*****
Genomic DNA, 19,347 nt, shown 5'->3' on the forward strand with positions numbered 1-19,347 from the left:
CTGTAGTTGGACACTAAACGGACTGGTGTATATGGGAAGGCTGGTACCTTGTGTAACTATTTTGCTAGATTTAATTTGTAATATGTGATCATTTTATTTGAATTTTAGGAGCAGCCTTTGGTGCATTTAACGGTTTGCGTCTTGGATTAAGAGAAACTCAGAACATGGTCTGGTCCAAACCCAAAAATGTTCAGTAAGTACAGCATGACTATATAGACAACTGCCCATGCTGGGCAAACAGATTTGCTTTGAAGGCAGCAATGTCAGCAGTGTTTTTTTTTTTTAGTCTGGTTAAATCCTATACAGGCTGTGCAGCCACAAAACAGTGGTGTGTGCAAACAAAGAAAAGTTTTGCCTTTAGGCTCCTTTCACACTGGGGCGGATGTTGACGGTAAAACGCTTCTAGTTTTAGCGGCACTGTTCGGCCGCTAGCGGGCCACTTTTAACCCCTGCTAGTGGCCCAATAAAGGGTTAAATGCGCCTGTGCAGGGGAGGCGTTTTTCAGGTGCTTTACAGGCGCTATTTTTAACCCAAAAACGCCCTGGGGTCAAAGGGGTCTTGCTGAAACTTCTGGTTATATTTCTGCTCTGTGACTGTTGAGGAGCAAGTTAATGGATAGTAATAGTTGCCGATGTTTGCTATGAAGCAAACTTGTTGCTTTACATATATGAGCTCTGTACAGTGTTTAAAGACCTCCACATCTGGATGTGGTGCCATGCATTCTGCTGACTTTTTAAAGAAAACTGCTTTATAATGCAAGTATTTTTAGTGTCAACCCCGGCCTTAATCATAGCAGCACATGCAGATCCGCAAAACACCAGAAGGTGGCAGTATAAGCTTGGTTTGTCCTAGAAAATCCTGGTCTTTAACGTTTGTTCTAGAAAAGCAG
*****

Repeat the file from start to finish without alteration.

Genomic DNA, 19,347 nt, shown 5'->3' on the forward strand with positions numbered 1-19,347 from the left:
CTGTAGTTGGACACTAAACGGACTGGTGTATATGGGAAGGCTGGTACCTTGTGTAACTATTTTGCTAGATTTAATTTGTAATATGTGATCATTTTATTTGAATTTTAGGAGCAGCCTTTGGTGCATTTAACGGTTTGCGTCTTGGATTAAGAGAAACTCAGAACATGGTCTGGTCCAAACCCAAAAATGTTCAGTAAGTACAGCATGACTATATAGACAACTGCCCATGCTGGGCAAACAGATTTGCTTTGAAGGCAGCAATGTCAGCAGTGTTTTTTTTTTTTAGTCTGGTTAAATCCTATACAGGCTGTGCAGCCACAAAACAGTGGTGTGTGCAAACAAAGAAAAGTTTTGCCTTTAGGCTCCTTTCACACTGGGGCGGATGTTGACGGTAAAACGCTTCTAGTTTTAGCGGCACTGTTCGGCCGCTAGCGGGCCACTTTTAACCCCTGCTAGTGGCCCAATAAAGGGTTAAATGCGCCTGTGCAGGGGAGGCGTTTTTCAGGTGCTTTACAGGCGCTATTTTTAACCCAAAAACGCCCTGGGGTCAAAGGGGTCTTGCTGAAACTTCTGGTTATATTTCTGCTCTGTGACTGTTGAGGAGCAAGTTAATGGATAGTAATAGTTGCCGATGTTTGCTATGAAGCAAACTTGTTGCTTTACATATATGAGCTCTGTACAGTGTTTAAAGACCTCCACATCTGGATGTGGTGCCATGCATTCTGCTGACTTTTTAAAGAAAACTGCTTTATAATGCAAGTATTTTTAGTGTCAACCCCGGCCTTAATCATAGCAGCACATGCAGATCCGCAAAACACCAGAAGGTGGCAGTATAAGCTTGGTTTGTCCTAGAAAATCCTGGTCTTTAACGTTTGTTCTAGAAAAGCAG